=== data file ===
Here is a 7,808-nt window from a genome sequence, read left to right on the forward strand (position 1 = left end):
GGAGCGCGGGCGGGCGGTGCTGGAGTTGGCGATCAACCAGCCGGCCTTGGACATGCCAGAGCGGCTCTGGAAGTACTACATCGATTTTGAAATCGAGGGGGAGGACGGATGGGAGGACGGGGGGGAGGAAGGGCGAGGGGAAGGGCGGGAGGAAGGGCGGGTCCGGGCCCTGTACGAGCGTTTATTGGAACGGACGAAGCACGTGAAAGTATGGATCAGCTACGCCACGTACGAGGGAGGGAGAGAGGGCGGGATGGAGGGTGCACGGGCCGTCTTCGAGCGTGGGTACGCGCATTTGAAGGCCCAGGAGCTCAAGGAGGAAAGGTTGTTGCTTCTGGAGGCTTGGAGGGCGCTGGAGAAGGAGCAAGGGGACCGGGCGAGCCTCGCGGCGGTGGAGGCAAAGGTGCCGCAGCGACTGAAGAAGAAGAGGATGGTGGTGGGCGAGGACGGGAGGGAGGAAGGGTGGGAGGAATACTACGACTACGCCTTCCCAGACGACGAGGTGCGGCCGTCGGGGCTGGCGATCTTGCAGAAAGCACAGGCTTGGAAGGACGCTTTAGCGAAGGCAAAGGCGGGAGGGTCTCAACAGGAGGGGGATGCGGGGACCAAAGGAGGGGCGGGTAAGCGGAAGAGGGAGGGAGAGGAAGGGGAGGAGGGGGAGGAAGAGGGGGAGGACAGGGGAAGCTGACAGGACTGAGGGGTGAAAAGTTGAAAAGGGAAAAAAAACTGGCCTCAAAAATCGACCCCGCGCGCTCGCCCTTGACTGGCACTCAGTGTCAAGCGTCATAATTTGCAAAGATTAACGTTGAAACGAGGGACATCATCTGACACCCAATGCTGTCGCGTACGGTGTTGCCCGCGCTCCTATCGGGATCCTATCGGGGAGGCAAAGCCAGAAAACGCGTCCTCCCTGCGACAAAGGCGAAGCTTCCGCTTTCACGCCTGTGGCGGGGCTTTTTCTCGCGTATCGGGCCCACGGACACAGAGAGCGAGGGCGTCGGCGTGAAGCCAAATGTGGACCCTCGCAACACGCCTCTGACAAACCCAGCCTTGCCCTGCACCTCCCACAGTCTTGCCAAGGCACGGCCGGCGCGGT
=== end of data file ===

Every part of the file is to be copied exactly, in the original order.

Here is a 7,808-nt window from a genome sequence, read left to right on the forward strand (position 1 = left end):
GGAGCGCGGGCGGGCGGTGCTGGAGTTGGCGATCAACCAGCCGGCCTTGGACATGCCAGAGCGGCTCTGGAAGTACTACATCGATTTTGAAATCGAGGGGGAGGACGGATGGGAGGACGGGGGGGAGGAAGGGCGAGGGGAAGGGCGGGAGGAAGGGCGGGTCCGGGCCCTGTACGAGCGTTTATTGGAACGGACGAAGCACGTGAAAGTATGGATCAGCTACGCCACGTACGAGGGAGGGAGAGAGGGCGGGATGGAGGGTGCACGGGCCGTCTTCGAGCGTGGGTACGCGCATTTGAAGGCCCAGGAGCTCAAGGAGGAAAGGTTGTTGCTTCTGGAGGCTTGGAGGGCGCTGGAGAAGGAGCAAGGGGACCGGGCGAGCCTCGCGGCGGTGGAGGCAAAGGTGCCGCAGCGACTGAAGAAGAAGAGGATGGTGGTGGGCGAGGACGGGAGGGAGGAAGGGTGGGAGGAATACTACGACTACGCCTTCCCAGACGACGAGGTGCGGCCGTCGGGGCTGGCGATCTTGCAGAAAGCACAGGCTTGGAAGGACGCTTTAGCGAAGGCAAAGGCGGGAGGGTCTCAACAGGAGGGGGATGCGGGGACCAAAGGAGGGGCGGGTAAGCGGAAGAGGGAGGGAGAGGAAGGGGAGGAGGGGGAGGAAGAGGGGGAGGACAGGGGAAGCTGACAGGACTGAGGGGTGAAAAGTTGAAAAGGGAAAAAAAACTGGCCTCAAAAATCGACCCCGCGCGCTCGCCCTTGACTGGCACTCAGTGTCAAGCGTCATAATTTGCAAAGATTAACGTTGAAACGAGGGACATCATCTGACACCCAATGCTGTCGCGTACGGTGTTGCCCGCGCTCCTATCGGGATCCTATCGGGGAGGCAAAGCCAGAAAACGCGTCCTCCCTGCGACAAAGGCGAAGCTTCCGCTTTCACGCCTGTGGCGGGGCTTTTTCTCGCGTATCGGGCCCACGGACACAGAGAGCGAGGGCGTCGGCGTGAAGCCAAATGTGGACCCTCGCAACACGCCTCTGACAAACCCAGCCTTGCCCTGCACCTCCCACAGTCTTGCCAAGGCACGGCCGGCGCGGT